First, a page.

I’ve worked with more than my share of television meteorologists. For the most part they’re really nice guys who get all the blame when the weather sucks and none of the reward when the weather is nice. So it makes sense that they’ve come up with a rodent whipping boy to take the blame for continued crappy weather in the late winter. But expecting a Pennsylvania groundhog to predict Midwestern weather is just foolish. I have a better solution.
In case you’ve missed any and all weather reports for the last week, Groundhog Day is every February 2nd – Thursday this week. In the United States, the biggest Groundhog Day is celebrated in Punxsutawney, Pennsylvania by reaching into a cage, forcibly extracting an overly sedated rodent named Phil and arbitrarily declaring whether or not he can see his shadow to determine if winter is over. The crowd then applauds and moves as a large amorphous group to buy souvenirs in the town’s stores.
The problem arises when, for example, Groundhog Day in Punxsutawney, PA is cloudy so everyone rejoices that there was no shadow and they think winter is over. Then a week later Chicago is inundated with a foot of white-out blizzard. By this time everyone but a few have forgotten what Phil predicted because they are busy shoveling out. But those few say “Ah, the groundhog was wrong again.” What they forget to put into account is the fact that February 2nd a week before was sunny in Chicago. If they would have had their own groundhog, he would have seen his shadow and they would have been prepared for the blizzard.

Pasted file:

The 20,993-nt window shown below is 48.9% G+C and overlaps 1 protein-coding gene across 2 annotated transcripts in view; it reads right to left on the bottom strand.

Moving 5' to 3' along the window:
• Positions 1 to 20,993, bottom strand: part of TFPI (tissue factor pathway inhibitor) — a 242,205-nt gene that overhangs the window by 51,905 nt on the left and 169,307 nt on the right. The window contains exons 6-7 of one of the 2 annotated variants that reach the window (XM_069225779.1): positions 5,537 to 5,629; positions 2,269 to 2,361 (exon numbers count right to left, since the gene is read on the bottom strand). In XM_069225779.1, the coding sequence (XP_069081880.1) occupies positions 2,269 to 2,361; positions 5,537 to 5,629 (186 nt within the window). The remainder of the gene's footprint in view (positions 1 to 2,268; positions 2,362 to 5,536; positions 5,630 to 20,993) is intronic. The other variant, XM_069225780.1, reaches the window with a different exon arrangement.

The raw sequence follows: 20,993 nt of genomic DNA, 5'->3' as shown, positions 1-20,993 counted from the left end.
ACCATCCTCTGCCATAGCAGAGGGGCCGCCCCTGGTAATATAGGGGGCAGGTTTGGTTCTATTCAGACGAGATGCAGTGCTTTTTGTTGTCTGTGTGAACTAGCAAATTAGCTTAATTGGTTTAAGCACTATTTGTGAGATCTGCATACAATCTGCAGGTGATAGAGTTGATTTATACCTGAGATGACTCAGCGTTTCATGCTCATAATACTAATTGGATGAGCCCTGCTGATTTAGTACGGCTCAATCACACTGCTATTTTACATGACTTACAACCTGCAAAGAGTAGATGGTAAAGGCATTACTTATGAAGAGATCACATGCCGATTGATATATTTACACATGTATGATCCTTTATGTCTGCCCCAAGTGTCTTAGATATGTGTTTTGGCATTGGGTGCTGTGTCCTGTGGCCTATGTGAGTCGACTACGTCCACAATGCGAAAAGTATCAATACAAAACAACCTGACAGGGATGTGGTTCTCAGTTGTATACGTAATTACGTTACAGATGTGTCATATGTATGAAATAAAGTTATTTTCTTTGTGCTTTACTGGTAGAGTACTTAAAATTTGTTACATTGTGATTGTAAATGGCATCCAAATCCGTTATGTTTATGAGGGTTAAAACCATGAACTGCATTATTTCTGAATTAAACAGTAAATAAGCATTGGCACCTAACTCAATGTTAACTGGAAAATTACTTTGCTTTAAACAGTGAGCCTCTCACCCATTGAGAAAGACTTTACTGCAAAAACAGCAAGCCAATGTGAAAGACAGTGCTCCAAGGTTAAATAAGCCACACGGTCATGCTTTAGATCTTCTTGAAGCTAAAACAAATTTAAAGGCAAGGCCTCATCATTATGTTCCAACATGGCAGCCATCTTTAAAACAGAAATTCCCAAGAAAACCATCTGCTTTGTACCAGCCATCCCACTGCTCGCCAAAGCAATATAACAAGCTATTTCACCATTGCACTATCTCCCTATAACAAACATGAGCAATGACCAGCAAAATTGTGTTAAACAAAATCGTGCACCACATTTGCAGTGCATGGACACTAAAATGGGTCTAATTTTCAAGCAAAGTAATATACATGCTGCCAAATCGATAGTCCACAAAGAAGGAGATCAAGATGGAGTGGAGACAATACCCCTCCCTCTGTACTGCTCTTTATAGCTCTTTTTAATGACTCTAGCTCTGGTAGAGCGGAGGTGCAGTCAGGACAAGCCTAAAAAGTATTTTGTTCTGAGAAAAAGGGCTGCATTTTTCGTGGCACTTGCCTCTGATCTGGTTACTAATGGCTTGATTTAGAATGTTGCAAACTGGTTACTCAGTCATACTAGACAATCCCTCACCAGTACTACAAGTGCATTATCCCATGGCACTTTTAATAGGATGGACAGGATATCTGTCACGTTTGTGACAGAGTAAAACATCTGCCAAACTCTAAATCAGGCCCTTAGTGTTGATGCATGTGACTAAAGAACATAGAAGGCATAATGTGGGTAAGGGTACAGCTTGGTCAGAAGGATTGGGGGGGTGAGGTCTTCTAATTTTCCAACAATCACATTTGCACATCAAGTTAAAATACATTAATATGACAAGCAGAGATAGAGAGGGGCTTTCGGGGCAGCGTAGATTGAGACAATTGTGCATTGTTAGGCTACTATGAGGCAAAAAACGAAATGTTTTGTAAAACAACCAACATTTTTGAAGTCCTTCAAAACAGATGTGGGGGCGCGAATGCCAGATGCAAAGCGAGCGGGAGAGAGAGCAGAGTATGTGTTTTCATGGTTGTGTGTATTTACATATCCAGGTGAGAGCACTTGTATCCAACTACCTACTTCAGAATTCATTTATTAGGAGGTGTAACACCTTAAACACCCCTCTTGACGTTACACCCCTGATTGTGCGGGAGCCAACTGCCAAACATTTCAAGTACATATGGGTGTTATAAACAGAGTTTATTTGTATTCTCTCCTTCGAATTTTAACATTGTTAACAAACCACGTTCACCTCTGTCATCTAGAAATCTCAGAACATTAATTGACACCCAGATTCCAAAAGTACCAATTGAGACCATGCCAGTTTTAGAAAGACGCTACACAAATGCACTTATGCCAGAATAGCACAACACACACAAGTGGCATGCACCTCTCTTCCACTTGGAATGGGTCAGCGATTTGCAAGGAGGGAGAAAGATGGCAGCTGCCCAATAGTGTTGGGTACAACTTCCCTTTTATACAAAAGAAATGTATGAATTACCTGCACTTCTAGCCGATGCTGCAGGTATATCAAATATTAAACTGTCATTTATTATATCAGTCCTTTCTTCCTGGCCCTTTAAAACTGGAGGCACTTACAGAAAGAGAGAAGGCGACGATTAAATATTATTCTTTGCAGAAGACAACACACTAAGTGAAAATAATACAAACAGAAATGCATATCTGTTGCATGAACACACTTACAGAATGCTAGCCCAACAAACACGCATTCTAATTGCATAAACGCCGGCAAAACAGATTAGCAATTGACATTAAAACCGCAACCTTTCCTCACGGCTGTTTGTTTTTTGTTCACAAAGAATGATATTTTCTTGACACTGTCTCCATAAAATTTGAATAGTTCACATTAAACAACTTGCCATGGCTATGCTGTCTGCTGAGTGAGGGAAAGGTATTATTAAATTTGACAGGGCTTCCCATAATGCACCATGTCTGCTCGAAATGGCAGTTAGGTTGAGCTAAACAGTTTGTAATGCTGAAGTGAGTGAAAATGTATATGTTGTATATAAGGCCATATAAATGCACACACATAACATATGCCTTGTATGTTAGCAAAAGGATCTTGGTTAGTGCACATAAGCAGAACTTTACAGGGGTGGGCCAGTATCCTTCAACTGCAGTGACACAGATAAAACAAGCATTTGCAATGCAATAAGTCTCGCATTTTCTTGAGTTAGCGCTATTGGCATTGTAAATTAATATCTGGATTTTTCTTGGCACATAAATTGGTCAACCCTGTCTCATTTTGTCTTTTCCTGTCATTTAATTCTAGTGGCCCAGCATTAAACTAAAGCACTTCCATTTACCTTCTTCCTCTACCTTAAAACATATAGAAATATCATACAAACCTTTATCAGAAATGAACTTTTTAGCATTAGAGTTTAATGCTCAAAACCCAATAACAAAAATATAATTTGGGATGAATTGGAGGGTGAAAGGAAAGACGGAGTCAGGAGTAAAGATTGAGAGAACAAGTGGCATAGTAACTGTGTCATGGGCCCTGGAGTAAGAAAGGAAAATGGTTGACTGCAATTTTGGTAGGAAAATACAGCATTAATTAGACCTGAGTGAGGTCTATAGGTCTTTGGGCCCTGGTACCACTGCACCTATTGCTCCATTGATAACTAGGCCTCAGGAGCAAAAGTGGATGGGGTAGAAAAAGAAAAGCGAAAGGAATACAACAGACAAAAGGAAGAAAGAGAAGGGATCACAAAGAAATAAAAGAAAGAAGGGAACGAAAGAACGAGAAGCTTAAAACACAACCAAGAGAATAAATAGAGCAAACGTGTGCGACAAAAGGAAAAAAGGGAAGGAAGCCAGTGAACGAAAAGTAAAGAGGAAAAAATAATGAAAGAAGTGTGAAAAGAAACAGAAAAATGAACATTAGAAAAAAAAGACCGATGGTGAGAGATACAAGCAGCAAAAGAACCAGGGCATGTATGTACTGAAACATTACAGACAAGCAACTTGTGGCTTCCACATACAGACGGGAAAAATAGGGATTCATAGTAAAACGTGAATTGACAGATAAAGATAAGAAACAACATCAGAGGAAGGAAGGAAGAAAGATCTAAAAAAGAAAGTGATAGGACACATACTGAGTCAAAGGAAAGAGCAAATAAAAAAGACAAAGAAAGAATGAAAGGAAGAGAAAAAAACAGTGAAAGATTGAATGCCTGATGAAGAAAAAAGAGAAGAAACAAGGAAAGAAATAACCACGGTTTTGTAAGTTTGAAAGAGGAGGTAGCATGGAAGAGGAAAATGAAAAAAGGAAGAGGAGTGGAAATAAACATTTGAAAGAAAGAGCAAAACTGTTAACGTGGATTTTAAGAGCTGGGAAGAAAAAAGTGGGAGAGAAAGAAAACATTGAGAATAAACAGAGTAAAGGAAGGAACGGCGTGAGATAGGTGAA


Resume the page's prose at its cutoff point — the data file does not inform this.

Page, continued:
What I propose is a Groundhog Weather Network, (GWN). Each large city would have their own version of Punxsutawney Phil which will give the local shadow or no shadow verdict. We could have such experts as Chicago Chuck, Kansas City Ken, Omaha Orville and Denver Dan each presenting his individual rodent-shadow reaction. This will use the natural instincts of groundhogs from around the country to predict a city by city forecast for those crucial six weeks in February and March. And the whole thing can be self-supporting through nation-wide Groundhog Day souvenir sales.